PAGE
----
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Illumina’s Dr David Bentley made OBE in New Year Honours 2022 for genomics expertise

Dr David Bentley, vice-president and chief scientist at Illumina Cambridge, has been made an OBE in the New Year Honours 2022 for services to expertise and leadership in human medical genomics.

Illumina is a global leader in sequencing technology and Dr Bentley has played a key role in its development.

Dr David Bentley, vice president and chief scientist at Illumina
Dr David Bentley, vice president and chief scientist at Illumina

He told the Cambridge Independent: “I am delighted to receive this award, especially as it honours the rich and world-leading scientific environment here in Cambridge. I am very grateful to be a member of this community, one which promotes scientific excellence, stimulates innovation and shares breakthroughs in genomic medicine for the benefit of patients worldwide.”

After completing degrees from the universities of Oxford and Cambridge, Dr Bentley was a co-founder of the Sanger Centre - now known as the Wellcome Sanger Institute - and he led its major contributions to the Human Genome Project.

Dr Bentley became an advisor to Solexa in 1998, before joining it full-time, and then became vice president and chief scientist of Illumina in 2007, when it acquired Solexa.

Born in Windsor, his father was musical director at the Royal Windsor theatre and his mother was a biology teacher. He credits her with starting him on his path into science, along with a high school biology teacher called Ian Watson.

“He taught us a lot about molecular biology. And also about the whole convergence of genetic inheritance - the molecular basis of it and the chromosomal basis of inheritance. It was clearly one of his pet topics and I just lapped it up. I loved it,” he said in a speech on his career.

Dr David Bentley has been made an OBE
Dr David Bentley has been made an OBE

He described his time at Cambridge, where he read natural sciences, as “wonderful”, praising Jesus College tutor David Hanky as a “tremendous guiding light”.

His PhD began at Cambridge’s Laboratory of Molecular Biology in Fred Sanger’s division, which was focused on protein nucleic acid chemistry. He described Sanger as “a great mentor and guide, as well as a tremendous scientist”.

Dr Bentley was one of George Brownlee’s PhD students

“He’d spent a lot of time working on RNA sequencing in his earlier days and that innovative and adventurous spirit showed through in this remarkably quiet but enthusiastic man,” he recalled.

His PhD transferred to Oxford, where he got the experience of setting up a new lab.

He was driving between the cities when he heard the news of Fred Sanger’s Nobel Prize on the radio.

Dr Bentley became a postdoctoral fellow at Guy's and St Thomas's Hospital in London, where he studied the mutations that cause genetic diseases such as haemophilia.

Then he was invited to set up a new institute by John Sulston.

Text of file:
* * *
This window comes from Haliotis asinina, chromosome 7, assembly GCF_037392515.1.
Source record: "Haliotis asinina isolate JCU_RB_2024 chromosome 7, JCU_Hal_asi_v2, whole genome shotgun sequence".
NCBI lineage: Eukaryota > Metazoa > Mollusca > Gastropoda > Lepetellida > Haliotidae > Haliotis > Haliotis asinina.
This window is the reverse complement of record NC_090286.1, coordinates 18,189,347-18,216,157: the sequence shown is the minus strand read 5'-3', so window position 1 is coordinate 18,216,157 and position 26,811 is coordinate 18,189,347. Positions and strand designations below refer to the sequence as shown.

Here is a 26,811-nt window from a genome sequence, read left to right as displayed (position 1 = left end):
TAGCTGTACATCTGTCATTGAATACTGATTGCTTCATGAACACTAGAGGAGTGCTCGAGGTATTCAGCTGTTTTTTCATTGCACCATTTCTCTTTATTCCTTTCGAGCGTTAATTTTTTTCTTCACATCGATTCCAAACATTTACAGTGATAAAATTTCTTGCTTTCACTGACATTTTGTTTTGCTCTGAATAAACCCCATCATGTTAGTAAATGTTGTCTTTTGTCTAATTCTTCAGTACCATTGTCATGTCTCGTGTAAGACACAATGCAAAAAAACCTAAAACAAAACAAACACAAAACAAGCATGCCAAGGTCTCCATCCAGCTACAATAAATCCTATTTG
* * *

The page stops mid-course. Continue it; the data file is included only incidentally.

“I was very happy at Guy’s,” he recalled. “I was doing a great deal with human genetics at this point. But clearly this was another opportunity. Perhaps a difficult decision but clearly as time went on – a relatively short space of time - it was clear this was a very big opportunity.

“I think it was less than a year later the Sanger Centre grant was awarded and I moved some six, nine months after that to set up a group and to bring some people with me from Guy’s who had been working on the X chromosome and chromosome 22. And that was the basis for the human genome component of the Sanger program.”

The MRC and Wellcome Trust worked together to create the Sanger Centre.

“The Human Genome Project must be the most step-by-step hierarchical study of any genome, I think, that’s ever been done, but that was partly because we were working every step out - one after the other, rather sequentially,” he recalled. “We were relying on different techniques to try to tackle a very large problem, and also I think the community in general, and perhaps the funding agencies in particular, needed to see those levels of evidence, the levels of proof, the levels of being able to obtain completion at different levels of resolution to be confident of moving on to the next level, and I think that was a fairly compelling element of the project that enabled us quite quickly to move through the barriers, and to confidently expand the program.”

While at Sanger, he met two lecturers from the Department of Chemistry at the University of Cambridge who were founding Solexa - Dr Shankar Balasubramanian and Dr David Klenerman.

Dr David Bentley, vice president and chief scientist at Illumina
Dr David Bentley, vice president and chief scientist at Illumina

He was struck by their vision for a new kind of DNA technology that would enable fast and affordable DNA sequencing and analysis, and became an advisor, before joining as a chief scientist, taking responsibility for the company’s DNA sequencing applications development and projects

After Solexa was acquired by Illumina, it continued to further develop the incredible technology that has made sequencing a fundamental part of modern medicine.

Illumina, which has its EMEA headquarters at Granta Park, is a leading developer, manufacturer and marketer of life science tools and integrated systems for large-scale analysis of genetic variation and function.

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